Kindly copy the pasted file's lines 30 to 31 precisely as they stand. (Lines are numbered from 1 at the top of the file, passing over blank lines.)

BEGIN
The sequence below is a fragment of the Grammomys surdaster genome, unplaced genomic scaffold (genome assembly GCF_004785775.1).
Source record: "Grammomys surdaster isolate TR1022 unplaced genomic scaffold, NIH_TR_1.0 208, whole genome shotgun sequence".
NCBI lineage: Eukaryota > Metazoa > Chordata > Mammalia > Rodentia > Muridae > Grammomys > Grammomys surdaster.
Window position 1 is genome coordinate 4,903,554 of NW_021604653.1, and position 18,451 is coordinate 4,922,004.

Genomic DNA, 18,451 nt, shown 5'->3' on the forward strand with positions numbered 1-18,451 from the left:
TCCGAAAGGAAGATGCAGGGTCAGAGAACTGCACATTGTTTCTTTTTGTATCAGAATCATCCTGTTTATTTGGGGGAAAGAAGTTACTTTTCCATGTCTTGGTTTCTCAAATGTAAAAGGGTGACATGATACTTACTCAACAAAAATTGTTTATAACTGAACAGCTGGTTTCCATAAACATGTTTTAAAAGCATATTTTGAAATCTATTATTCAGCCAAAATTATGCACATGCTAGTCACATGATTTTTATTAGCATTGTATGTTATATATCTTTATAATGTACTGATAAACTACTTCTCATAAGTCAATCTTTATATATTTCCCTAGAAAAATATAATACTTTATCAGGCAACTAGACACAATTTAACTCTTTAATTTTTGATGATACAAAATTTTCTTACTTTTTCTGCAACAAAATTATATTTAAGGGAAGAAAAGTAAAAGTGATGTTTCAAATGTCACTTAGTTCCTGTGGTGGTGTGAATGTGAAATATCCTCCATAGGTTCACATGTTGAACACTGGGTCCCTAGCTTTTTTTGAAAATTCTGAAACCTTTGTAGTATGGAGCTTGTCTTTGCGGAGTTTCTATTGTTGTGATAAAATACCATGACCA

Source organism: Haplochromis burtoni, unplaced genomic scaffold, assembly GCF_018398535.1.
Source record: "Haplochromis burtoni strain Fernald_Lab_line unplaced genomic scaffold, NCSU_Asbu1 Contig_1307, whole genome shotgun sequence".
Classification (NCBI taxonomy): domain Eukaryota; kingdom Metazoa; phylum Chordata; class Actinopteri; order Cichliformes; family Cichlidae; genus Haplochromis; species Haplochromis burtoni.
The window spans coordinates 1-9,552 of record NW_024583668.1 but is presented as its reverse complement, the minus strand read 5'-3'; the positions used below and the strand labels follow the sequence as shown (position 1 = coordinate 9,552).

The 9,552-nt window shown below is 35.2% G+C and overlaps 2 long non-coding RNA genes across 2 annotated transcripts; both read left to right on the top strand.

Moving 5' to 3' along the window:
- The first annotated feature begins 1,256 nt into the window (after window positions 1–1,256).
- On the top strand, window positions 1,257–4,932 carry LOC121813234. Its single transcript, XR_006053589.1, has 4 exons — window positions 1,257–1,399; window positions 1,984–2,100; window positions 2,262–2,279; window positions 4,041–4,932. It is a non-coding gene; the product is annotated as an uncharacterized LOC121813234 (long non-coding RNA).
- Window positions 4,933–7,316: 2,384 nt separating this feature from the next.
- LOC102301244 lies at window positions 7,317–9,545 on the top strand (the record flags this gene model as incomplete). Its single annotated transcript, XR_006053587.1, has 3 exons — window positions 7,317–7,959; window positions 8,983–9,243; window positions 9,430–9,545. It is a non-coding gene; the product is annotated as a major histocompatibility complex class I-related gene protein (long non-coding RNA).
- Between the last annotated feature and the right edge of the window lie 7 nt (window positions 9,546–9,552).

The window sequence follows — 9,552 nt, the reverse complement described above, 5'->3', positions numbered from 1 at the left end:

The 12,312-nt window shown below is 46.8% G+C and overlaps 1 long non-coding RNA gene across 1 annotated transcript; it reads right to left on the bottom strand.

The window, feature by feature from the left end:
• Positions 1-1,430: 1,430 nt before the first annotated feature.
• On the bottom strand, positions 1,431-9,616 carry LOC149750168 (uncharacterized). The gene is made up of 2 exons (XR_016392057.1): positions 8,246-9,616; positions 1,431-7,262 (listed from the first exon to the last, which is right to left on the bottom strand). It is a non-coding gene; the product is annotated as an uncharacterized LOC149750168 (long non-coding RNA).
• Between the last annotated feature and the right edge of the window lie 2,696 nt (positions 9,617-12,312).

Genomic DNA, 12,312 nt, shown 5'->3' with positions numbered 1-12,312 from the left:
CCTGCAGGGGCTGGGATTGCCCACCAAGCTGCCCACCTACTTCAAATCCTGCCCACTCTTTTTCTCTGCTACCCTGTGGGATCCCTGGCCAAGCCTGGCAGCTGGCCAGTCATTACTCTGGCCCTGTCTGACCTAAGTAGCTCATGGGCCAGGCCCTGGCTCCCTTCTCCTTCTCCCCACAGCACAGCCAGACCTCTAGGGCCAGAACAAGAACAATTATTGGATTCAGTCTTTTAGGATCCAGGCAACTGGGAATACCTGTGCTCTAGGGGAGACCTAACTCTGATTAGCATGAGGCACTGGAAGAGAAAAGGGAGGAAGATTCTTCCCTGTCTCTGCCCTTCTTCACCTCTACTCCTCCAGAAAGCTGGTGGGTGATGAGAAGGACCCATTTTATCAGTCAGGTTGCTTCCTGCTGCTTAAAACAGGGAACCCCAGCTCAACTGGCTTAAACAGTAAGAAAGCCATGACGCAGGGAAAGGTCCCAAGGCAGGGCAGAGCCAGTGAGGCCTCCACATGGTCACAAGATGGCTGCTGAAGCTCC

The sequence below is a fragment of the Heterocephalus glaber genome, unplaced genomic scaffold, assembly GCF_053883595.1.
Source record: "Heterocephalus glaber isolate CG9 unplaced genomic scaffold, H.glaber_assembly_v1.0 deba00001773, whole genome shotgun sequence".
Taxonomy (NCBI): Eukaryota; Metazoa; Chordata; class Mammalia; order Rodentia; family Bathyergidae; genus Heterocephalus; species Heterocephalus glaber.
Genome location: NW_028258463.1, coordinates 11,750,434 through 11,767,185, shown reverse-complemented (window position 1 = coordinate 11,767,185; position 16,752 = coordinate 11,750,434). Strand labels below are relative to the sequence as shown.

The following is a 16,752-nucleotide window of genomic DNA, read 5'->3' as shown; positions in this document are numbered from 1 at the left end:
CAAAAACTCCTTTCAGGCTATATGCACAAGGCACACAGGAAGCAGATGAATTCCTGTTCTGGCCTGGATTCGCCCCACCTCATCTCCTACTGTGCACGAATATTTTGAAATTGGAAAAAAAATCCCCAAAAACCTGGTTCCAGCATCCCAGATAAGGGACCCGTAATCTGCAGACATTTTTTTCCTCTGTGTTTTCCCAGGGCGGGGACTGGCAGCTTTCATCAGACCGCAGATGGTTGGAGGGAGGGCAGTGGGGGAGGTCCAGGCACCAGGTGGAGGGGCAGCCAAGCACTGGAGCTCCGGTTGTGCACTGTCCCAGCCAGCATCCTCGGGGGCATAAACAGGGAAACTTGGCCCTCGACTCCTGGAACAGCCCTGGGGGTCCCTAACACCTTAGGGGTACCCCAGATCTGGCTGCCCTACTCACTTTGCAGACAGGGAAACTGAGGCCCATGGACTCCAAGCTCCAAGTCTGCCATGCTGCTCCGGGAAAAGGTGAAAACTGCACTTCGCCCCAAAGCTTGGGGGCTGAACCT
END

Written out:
The following is a 16,752-nucleotide window of genomic DNA, read 5'->3' as shown; positions in this document are numbered from 1 at the left end:
CAAAAACTCCTTTCAGGCTATATGCACAAGGCACACAGGAAGCAGATGAATTCCTGTTCTGGCCTGGATTCGCCCCACCTCATCTCCTACTGTGCACGAATATTTTGAAATTGGAAAAAAAATCCCCAAAAACCTGGTTCCAGCATCCCAGATAAGGGACCCGTAATCTGCAGACATTTTTTTCCTCTGTGTTTTCCCAGGGCGGGGACTGGCAGCTTTCATCAGACCGCAGATGGTTGGAGGGAGGGCAGTGGGGGAGGTCCAGGCACCAGGTGGAGGGGCAGCCAAGCACTGGAGCTCCGGTTGTGCACTGTCCCAGCCAGCATCCTCGGGGGCATAAACAGGGAAACTTGGCCCTCGACTCCTGGAACAGCCCTGGGGGTCCCTAACACCTTAGGGGTACCCCAGATCTGGCTGCCCTACTCACTTTGCAGACAGGGAAACTGAGGCCCATGGACTCCAAGCTCCAAGTCTGCCATGCTGCTCCGGGAAAAGGTGAAAACTGCACTTCGCCCCAAAGCTTGGGGGCTGAACCT